Whether you’re in the market to purchase a home within the next six months or you think you might want to buy a place in a few years, it’s time to look at your credit report.
Why? Because regardless of when you plan to buy a home, your credit report is going to play a major role and it’s crucial for you to know what it says and if it’s accurate.
“Your credit report is essentially your financial portrait,” said Franco D’Angelo, a mortgage advisor with BMC Keystone Home Mortgage. “In other words, it will contain information about your credit cards, car loan, student loans and mortgage.”
Your credit report shows if you’ve been making payments on time, if you’re behind on your payments, exactly how far behind you are and if you have any collection accounts. All of that information gets reported to the three main federal credit bureaus and then shows up on your credit report.
The difference between your credit report and your credit score
Basically, your credit score is a three-digit number that ranges from 300-850, which is calculated based upon the information on your credit report – and it is just one factor used by lenders to determine your creditworthiness for a mortgage and other consumer credit. Your score is a key factor in determining whether you’re approved for a loan as well as what interest rate you will be offered. The higher your credit score, the better.
Your credit report is a detailed report of your credit history. It lists your creditors, account numbers, date the account was opened, initial and current balance and whether it’s paid-off, current or past due. The credit bureau applies a mathematical formula to this information to determine your credit score.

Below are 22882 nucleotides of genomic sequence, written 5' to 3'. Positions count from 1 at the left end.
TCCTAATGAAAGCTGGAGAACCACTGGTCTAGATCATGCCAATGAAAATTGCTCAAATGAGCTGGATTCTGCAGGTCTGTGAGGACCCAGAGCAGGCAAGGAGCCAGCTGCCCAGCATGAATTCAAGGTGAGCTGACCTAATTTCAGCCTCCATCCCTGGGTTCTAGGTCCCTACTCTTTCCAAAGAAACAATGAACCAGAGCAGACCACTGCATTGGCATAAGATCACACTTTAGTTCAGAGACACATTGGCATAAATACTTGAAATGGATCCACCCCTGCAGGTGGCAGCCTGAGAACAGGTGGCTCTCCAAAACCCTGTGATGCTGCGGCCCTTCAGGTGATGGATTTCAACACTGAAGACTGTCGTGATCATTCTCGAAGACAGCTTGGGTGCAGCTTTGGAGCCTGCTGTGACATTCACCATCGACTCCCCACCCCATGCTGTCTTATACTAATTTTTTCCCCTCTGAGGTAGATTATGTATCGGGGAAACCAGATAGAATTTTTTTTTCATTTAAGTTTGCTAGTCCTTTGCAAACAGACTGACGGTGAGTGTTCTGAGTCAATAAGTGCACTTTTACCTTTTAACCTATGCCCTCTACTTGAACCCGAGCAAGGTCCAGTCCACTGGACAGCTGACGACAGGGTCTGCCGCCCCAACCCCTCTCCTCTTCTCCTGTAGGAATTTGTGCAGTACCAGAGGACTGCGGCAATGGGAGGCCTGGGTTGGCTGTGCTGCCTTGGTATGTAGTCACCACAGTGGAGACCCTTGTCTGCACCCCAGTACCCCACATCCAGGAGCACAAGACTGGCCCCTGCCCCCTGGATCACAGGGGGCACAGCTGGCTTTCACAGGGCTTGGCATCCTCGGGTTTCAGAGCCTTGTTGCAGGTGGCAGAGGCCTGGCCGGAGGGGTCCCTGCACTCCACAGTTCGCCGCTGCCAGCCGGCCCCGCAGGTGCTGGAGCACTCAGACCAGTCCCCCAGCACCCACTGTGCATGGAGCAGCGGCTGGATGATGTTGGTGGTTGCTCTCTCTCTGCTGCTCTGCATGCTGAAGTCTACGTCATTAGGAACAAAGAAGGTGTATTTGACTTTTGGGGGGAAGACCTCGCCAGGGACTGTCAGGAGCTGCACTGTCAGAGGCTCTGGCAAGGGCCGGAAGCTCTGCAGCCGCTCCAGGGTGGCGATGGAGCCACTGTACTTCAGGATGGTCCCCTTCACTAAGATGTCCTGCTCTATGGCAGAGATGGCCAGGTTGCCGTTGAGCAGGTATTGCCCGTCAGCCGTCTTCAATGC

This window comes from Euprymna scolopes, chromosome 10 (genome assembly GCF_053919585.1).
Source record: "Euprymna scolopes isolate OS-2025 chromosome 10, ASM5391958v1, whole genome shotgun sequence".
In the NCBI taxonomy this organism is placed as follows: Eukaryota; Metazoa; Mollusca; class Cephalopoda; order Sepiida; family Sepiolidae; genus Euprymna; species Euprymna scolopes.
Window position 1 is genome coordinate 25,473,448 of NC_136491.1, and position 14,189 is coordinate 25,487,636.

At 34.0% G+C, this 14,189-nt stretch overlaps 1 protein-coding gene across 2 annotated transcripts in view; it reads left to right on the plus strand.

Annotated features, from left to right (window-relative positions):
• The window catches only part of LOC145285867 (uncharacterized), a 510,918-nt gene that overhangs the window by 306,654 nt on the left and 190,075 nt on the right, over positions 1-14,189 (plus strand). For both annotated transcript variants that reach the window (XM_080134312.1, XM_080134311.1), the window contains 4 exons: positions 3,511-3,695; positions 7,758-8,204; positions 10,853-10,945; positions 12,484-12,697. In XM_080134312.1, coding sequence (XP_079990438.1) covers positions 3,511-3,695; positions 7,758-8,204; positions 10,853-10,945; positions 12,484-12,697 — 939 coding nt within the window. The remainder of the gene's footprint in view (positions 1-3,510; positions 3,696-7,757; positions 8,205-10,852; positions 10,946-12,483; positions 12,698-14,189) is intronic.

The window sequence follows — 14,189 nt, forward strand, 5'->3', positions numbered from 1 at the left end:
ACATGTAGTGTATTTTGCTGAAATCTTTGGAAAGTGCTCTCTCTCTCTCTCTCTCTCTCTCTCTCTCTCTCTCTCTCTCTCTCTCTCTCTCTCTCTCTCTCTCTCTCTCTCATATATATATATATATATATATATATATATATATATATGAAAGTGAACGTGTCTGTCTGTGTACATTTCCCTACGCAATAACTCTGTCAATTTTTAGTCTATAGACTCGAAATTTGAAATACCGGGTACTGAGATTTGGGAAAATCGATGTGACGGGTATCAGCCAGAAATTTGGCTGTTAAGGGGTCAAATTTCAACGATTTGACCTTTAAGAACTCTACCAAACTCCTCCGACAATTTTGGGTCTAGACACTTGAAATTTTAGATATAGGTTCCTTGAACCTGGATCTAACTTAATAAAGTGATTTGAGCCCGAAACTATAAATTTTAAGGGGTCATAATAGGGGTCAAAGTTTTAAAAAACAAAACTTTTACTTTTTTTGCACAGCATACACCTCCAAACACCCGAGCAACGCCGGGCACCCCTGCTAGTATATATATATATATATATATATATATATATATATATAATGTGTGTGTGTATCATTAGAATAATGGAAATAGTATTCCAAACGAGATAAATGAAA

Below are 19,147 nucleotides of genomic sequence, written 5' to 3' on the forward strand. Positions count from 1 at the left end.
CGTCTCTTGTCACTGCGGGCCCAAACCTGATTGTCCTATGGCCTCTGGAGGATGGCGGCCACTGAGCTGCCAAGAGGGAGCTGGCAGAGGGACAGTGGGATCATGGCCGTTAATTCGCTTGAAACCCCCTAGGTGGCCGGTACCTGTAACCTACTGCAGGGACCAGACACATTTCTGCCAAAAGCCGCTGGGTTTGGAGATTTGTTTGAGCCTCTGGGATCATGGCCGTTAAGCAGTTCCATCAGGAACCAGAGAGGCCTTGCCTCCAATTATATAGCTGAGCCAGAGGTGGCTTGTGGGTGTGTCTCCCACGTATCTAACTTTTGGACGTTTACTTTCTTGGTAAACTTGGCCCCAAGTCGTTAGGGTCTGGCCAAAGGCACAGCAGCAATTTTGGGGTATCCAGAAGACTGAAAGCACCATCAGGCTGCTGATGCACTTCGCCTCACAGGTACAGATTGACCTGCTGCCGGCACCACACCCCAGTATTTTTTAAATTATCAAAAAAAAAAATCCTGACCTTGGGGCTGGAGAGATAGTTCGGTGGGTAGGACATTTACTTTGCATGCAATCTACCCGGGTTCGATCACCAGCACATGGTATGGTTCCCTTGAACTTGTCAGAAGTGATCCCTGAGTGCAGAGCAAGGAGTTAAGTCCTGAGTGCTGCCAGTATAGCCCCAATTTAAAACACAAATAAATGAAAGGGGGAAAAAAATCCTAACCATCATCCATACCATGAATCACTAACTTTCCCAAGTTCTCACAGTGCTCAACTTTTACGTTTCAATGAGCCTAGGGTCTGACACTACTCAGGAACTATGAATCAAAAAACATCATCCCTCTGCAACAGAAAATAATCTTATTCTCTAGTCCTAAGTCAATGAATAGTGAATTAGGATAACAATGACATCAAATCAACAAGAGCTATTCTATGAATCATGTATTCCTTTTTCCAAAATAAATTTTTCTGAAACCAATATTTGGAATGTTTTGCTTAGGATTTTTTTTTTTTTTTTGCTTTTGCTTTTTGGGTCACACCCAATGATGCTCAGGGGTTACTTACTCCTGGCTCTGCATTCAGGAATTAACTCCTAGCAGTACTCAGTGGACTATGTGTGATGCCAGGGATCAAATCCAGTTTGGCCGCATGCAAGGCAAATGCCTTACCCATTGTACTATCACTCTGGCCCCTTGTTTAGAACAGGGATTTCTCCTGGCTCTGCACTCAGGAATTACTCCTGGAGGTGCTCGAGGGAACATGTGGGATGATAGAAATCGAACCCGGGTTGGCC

While your credit score is just a number, you can refer to the information on your credit report that’s used to determine the score, good or bad.
So what does all of this have to do with buying a house?
“If you’re thinking about buying a home or financing a big purchase, your credit is going to be reviewed,” D’Angelo said.
If you’re considering getting a federal loan, such as FHA, you will need a credit score that is 640 or greater. If you’re looking to obtain a conventional loan to purchase a home, you’ll need a credit score of 740 or greater to qualify for the best interest rate and terms.
“I recommend pulling your credit report six months prior to your purchase to see where you stand and if you need to address anything, such as collections accounts, high balances, late payments or mistakes.”
“If everything looks good on your report, you now know you’re ok and prepared to move forward,” he said.
Why should you look at your report six months ahead of time?
“If your credit score is a little weak, you’ll need time to take the necessary steps towards improving it. Again, the higher your credit score, the better the interest rate that you’ll be offered,” he explained.
If you’re thinking about buying a home and getting a mortgage, D’Angelo recommends contacting a trusted mortgage advisor six months ahead of time to begin the pre-approval process.
“The first step of the pre-approval process consists of reviewing your credit report and monthly income to make sure you’re qualified and in good financial standing in order to get a mortgage,” D’Angelo said.
If you’re not currently looking to buy a home, D’Angelo recommends checking your credit report once a year. Doing this allows you to make sure you catch any problems early and resolve them so they don’t persist and negatively affect your credit for a long period of time.
To review their credit report, consumers can contact the three major credit reporting companies (Equifax, Transunion or Experian) and request a copy. By law, consumers can get a free copy of their credit report every 12 months if they ask for it.
Get your free credit report here or call 1-877-322-8828.